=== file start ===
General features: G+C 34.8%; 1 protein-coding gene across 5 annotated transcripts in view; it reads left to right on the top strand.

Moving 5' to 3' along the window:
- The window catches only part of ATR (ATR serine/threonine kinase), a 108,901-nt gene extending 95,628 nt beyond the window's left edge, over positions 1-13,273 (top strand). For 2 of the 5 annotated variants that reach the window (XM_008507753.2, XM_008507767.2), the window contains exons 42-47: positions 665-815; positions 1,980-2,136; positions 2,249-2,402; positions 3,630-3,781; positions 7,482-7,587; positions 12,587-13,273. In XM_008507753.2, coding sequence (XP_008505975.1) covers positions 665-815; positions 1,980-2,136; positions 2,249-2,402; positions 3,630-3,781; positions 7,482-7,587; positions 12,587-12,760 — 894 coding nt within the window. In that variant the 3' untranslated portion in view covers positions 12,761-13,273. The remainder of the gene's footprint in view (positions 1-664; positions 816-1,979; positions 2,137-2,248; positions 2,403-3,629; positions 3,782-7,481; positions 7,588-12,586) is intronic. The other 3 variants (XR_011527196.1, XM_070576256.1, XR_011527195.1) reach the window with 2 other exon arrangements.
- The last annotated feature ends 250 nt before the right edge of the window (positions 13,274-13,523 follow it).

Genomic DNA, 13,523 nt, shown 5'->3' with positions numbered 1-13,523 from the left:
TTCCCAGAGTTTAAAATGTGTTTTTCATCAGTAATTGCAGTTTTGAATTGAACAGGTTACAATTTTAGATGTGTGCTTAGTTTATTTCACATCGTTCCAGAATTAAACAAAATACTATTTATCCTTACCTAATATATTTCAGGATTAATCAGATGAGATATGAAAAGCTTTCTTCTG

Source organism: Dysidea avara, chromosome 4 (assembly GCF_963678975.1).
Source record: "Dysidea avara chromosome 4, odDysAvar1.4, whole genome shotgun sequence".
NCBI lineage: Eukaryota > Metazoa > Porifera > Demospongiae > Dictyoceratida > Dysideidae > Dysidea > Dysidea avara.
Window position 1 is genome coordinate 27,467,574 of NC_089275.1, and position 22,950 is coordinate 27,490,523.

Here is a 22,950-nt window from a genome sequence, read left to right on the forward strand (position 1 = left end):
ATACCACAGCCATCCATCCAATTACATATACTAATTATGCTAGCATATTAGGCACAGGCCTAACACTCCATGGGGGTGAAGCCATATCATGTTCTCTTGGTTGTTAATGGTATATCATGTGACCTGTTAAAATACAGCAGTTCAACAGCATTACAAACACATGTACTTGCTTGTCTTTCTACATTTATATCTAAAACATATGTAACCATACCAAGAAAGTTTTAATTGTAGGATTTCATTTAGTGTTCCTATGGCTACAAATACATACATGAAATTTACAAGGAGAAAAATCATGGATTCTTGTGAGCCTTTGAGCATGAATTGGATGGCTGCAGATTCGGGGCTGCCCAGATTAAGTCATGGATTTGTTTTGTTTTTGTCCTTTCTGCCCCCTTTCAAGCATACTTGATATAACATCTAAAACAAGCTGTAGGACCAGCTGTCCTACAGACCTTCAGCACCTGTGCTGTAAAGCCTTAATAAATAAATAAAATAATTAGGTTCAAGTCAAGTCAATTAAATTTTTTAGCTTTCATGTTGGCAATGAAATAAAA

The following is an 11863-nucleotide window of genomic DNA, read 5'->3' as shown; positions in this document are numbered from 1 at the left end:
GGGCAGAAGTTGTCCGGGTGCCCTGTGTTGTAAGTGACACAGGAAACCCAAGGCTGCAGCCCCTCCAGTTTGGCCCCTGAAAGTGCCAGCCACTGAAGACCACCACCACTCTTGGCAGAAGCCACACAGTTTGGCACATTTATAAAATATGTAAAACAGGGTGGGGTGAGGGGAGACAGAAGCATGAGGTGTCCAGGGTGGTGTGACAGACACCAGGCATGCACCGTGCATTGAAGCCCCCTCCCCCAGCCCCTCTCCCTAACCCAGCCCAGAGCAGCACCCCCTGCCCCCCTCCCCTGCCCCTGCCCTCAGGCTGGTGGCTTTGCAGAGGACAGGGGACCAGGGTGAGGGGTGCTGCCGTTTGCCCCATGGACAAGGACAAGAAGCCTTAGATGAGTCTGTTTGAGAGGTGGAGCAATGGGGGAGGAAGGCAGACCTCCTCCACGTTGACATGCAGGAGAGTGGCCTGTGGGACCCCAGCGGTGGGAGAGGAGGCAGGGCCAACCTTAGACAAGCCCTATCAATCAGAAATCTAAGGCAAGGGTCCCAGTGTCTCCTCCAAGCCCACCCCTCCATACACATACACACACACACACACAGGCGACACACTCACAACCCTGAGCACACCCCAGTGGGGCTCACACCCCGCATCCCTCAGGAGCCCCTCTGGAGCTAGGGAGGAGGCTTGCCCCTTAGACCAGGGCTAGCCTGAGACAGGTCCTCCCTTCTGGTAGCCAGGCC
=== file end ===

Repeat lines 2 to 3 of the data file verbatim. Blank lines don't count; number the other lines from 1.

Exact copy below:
Moving 5' to 3' along the window:
- The window catches only part of ATR (ATR serine/threonine kinase), a 108,901-nt gene extending 95,628 nt beyond the window's left edge, over positions 1-13,273 (top strand). For 2 of the 5 annotated variants that reach the window (XM_008507753.2, XM_008507767.2), the window contains exons 42-47: positions 665-815; positions 1,980-2,136; positions 2,249-2,402; positions 3,630-3,781; positions 7,482-7,587; positions 12,587-13,273. In XM_008507753.2, coding sequence (XP_008505975.1) covers positions 665-815; positions 1,980-2,136; positions 2,249-2,402; positions 3,630-3,781; positions 7,482-7,587; positions 12,587-12,760 — 894 coding nt within the window. In that variant the 3' untranslated portion in view covers positions 12,761-13,273. The remainder of the gene's footprint in view (positions 1-664; positions 816-1,979; positions 2,137-2,248; positions 2,403-3,629; positions 3,782-7,481; positions 7,588-12,586) is intronic. The other 3 variants (XR_011527196.1, XM_070576256.1, XR_011527195.1) reach the window with 2 other exon arrangements.